Different types of patent searches
There are 3 main types of patent searches:
- patentability search (aka novelty search);
- freedom-to-operate (FTO) search (aka right-to-use or infringement search); and
- patent validity search.
What is a patentability search?
The main distinction between these patent searches relate to the difference between what is patentable vs. what infringes. Also known as a novelty search, a patentability search is the most common, affordable and practical patent search for entrepreneurs and startups. The purpose of a patentability search is to help you figure out whether your concept is unique over what already exists (“prior art”). To accomplish that, you first need to identify key features in your concept that you believe are novel. A patent searcher would then set out to find those features, or combinations thereof, in the prior art. The hope is that one or more core elements would not be found in the prior art (e.g., your concept comprises the combination of elements A, B & C; and the patent search results yielded only A & B, but not C).
It is critical to remember that a patentability search does not provide any assurances on whether it would be safe for you to sell your invented products or services. For such product clearances, you will need an infringement search which is also known as a Freedom-To-Operate (FTO) search.
What is a freedom-to-operate (FTO) search?
The purpose of a freedom-to-operate or right-to-use search is to determine whether your contemplated product would infringe any patents. An FTO search might also include potential design-arounds (i.e., any possible product modifications could avoid or reduce the risk of patent infringement).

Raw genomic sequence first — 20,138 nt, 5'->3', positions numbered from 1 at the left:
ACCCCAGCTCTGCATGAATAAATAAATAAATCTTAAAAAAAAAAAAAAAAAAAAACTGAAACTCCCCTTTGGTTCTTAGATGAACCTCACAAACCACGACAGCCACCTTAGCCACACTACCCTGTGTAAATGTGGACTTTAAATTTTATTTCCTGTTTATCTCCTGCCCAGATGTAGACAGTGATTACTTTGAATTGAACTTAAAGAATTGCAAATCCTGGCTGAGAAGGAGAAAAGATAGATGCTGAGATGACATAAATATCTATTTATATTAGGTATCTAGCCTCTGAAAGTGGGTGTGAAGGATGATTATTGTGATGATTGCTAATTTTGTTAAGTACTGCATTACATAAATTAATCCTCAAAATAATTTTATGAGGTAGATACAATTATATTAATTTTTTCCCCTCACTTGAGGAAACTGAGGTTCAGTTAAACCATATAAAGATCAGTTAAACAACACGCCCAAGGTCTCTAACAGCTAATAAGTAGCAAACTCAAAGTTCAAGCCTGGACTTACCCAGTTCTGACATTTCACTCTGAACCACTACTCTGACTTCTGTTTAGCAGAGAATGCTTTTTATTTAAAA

The focus of an FTO search will center around the patent claims, and not necessarily the detailed description or drawings. The goal is to see if your product omits at least one element of each independent claim in the patents retrieved in the search. Unlike a novelty or validity search where the focus is on the prior art disclosures, the focus of an FTO search is on the claims where more time is typically required to analyze. For this reason, an FTO search typically costs significantly more than a novelty search (e.g., tens of thousands for an FTO search vs. $1,500 for a patentability search).
What is a validity search?
The purpose of a patent validity search is to gauge the validity of the claims in a granted patent by looking for prior art references showing the claimed elements. Typically, a validity search is directed to finding new prior art that was not cited during the course of the patent-pending application process (aka “prosecution history”). Such a search may be valuable prior to engaging in either a major monetization event, such as licensing or selling the patent, or in a major enforcement effort, such as litigation.
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